• Most respondents (72%) used software that could support, or be adapted to support, DAISY books.

With all of this information, we were able to form a test group in September 2011. This group comprised over 30 clients and other stakeholders, to represent the 13 user profiles. The group was sent questions or pages of the site to test on a weekly basis up until our launch.

It was not long before our test group determined that there was a lot of work ahead of us. A mainstream library product may have given us the functionality our clients wanted, but some of that functionality needed to be adjusted in order to make it easier for our clients to use. There was also a variety of accessibility challenges, which ranged from easy fixes (e.g., misleading link labels) to complex issues (e.g., screen reader focus). Our main accessibility challenge was getting the site to behave correctly for the myriad of different computer setups clients have. We found that a client using JAWS 12 and Internet Explorer 8 may not have the same experience as someone with JAWS 13 and Internet Explorer 9.

It was impossible to test out all of the combinations of adaptive technologies, browsers, operating systems and versions of each of those. Rather than tackle each issue as it came up, we focused on compliance with the Web Content Accessibility Guidelines 2.0. Accessibility is an ongoing process. A website is rarely 100% accessible; instead developers are continuously striving to make the site more accessible. To that end, we are still working on improvements to our site’s accessibility.

After launching the new site on April 2nd, we received client feedback from both ends of the spectrum:

  • From those who loved the changes: “I’m really enjoying the site, especially the ability to download DAISY books. 10 years in the waiting but it was worth it”
  • To those who ran in to challenges: “I don’t want the graphics of book covers slowing down my computer so I always choose to hide book covers. Why can’t I set this as a default?”

Most mainstream library products will display book covers but, as the client stated, book covers are not necessary for some of our clients. We have since added the option for clients to hide covers permanently. We continue to evaluate each suggestion received.

Our big question was whether our clients were getting the features that they had asked for when first polled in 2011?

  • Download Daisy books – Clients can now download entire DAISY books from our site. Previously clients had to wait to receive DAISY books by CD in the mail and now, whenever they want a book, they can download it instantly 24 hours a day, 7 days a week.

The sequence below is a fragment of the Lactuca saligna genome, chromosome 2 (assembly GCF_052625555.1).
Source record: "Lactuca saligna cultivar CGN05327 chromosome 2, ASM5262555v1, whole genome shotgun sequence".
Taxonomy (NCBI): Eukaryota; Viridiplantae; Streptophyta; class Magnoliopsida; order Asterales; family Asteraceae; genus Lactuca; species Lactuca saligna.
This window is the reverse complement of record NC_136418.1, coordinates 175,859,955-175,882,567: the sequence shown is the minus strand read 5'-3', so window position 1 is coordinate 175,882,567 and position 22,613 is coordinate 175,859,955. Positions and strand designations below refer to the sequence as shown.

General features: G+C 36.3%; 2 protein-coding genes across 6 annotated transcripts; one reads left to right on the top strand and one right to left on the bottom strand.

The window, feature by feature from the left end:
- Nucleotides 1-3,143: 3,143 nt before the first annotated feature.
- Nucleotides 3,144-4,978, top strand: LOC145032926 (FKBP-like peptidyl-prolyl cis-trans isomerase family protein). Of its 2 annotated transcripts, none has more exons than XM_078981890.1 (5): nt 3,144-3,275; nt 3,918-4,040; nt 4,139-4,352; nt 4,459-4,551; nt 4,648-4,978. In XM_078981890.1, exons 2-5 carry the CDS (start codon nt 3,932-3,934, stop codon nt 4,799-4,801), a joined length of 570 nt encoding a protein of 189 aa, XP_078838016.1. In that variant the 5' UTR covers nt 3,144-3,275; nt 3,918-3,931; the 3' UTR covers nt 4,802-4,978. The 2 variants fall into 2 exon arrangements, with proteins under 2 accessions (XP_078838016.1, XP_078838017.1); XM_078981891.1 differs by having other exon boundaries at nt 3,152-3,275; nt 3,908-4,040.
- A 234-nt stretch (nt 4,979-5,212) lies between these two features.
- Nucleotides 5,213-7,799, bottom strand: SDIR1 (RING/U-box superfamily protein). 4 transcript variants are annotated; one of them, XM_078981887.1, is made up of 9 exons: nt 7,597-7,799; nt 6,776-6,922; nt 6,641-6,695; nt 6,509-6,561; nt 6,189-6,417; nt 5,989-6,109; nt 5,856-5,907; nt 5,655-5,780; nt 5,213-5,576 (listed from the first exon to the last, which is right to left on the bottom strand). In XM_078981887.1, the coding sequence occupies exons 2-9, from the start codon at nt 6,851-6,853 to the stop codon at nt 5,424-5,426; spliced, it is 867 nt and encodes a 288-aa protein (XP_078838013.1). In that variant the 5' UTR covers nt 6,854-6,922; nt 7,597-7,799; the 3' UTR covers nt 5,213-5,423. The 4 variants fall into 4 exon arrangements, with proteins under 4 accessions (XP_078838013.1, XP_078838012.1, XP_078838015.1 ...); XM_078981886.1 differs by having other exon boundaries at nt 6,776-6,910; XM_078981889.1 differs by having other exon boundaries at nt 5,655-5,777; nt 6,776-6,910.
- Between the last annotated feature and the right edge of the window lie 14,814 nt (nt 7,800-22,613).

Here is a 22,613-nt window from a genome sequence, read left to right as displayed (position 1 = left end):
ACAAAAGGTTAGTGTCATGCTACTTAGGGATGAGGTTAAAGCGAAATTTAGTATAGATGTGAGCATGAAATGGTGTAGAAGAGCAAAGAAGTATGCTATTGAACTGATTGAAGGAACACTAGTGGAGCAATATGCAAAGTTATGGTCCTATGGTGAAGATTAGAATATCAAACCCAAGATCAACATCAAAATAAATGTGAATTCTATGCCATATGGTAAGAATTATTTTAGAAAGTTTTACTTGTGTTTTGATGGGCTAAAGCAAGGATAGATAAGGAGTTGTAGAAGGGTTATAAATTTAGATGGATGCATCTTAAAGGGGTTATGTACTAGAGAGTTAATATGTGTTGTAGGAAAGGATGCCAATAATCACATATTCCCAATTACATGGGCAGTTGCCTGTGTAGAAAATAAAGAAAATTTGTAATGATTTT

• Read and write reviews like on Amazon – Our new system does have this functionality, but we are working to make sure it is accessible for launch in a future update.
  • Search like on Google – We instituted a Google-like search box to mixed reviews. Some people like it and others prefer the ability to have a drop down box to select what index to search in (i.e., Title, Author, etc). We are working to ensure the search function meets diverse client expectations.
  • Sort results more easily – We have added new ways to sort and limit results. Perhaps the biggest addition is facets. Facets allow individuals to limit their search results by audience, format, author, category and year published directly from the search results page.
  • View and manage holds – Clients can view their holds, delete them or prioritize them. In addition they can also view their loan history and current loans.

From a staff perspective, we are excited about the ability to showcase our collection throughout the site using top-ten lists, books in the news, community picks and more. We are also happy to have adopted recent accessibility practices such as landmarks. Landmarks allow you to identify common sections of a web page and navigate through them with technology screenreaders. Now clients can easily jump through sections on the page, from navigation … to search … to the main content.

In the coming months, we will continue to work on accessibility issues while implementing client suggestions. We will also be testing out new features such as a mobile site.

Making large-scale changes in a short amount of time is never going to be easy, but we have come out of the experience with a better CNIB library site, one that will let us meet the needs of our clients for years to come.


Philip Springall has worked at the CNIB library for six years. He is an Information Specialist on the library’s Content & Access team. Visit the new CNIB Library website at:

Published October 2012